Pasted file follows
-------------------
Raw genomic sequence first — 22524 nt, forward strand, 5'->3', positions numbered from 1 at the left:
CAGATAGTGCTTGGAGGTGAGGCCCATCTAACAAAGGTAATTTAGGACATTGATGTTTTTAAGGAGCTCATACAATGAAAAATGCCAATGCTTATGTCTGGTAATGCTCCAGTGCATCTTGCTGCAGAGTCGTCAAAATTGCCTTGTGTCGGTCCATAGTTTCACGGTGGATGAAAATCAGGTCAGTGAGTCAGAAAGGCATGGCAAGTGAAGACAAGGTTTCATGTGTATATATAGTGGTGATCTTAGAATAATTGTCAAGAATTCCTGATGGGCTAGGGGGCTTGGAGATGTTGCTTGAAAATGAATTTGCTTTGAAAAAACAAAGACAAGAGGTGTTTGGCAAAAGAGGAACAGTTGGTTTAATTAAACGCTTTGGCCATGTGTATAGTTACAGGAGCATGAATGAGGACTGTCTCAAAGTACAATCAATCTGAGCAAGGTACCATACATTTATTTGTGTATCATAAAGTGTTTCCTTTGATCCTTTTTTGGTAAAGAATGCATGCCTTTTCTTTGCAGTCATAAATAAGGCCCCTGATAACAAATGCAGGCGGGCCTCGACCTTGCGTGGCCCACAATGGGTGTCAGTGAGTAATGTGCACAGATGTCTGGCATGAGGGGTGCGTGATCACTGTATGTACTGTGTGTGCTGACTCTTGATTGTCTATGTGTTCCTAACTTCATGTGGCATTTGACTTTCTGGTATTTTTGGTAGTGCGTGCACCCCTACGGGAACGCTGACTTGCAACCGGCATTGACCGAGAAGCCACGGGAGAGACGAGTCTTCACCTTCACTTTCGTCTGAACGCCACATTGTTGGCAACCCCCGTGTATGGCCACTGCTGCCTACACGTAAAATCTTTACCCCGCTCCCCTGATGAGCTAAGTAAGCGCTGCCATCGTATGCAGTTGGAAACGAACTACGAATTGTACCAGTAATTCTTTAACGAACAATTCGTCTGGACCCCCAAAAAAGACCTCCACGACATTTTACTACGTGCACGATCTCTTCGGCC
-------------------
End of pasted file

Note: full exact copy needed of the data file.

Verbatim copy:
Raw genomic sequence first — 22524 nt, forward strand, 5'->3', positions numbered from 1 at the left:
CAGATAGTGCTTGGAGGTGAGGCCCATCTAACAAAGGTAATTTAGGACATTGATGTTTTTAAGGAGCTCATACAATGAAAAATGCCAATGCTTATGTCTGGTAATGCTCCAGTGCATCTTGCTGCAGAGTCGTCAAAATTGCCTTGTGTCGGTCCATAGTTTCACGGTGGATGAAAATCAGGTCAGTGAGTCAGAAAGGCATGGCAAGTGAAGACAAGGTTTCATGTGTATATATAGTGGTGATCTTAGAATAATTGTCAAGAATTCCTGATGGGCTAGGGGGCTTGGAGATGTTGCTTGAAAATGAATTTGCTTTGAAAAAACAAAGACAAGAGGTGTTTGGCAAAAGAGGAACAGTTGGTTTAATTAAACGCTTTGGCCATGTGTATAGTTACAGGAGCATGAATGAGGACTGTCTCAAAGTACAATCAATCTGAGCAAGGTACCATACATTTATTTGTGTATCATAAAGTGTTTCCTTTGATCCTTTTTTGGTAAAGAATGCATGCCTTTTCTTTGCAGTCATAAATAAGGCCCCTGATAACAAATGCAGGCGGGCCTCGACCTTGCGTGGCCCACAATGGGTGTCAGTGAGTAATGTGCACAGATGTCTGGCATGAGGGGTGCGTGATCACTGTATGTACTGTGTGTGCTGACTCTTGATTGTCTATGTGTTCCTAACTTCATGTGGCATTTGACTTTCTGGTATTTTTGGTAGTGCGTGCACCCCTACGGGAACGCTGACTTGCAACCGGCATTGACCGAGAAGCCACGGGAGAGACGAGTCTTCACCTTCACTTTCGTCTGAACGCCACATTGTTGGCAACCCCCGTGTATGGCCACTGCTGCCTACACGTAAAATCTTTACCCCGCTCCCCTGATGAGCTAAGTAAGCGCTGCCATCGTATGCAGTTGGAAACGAACTACGAATTGTACCAGTAATTCTTTAACGAACAATTCGTCTGGACCCCCAAAAAAGACCTCCACGACATTTTACTACGTGCACGATCTCTTCGGCC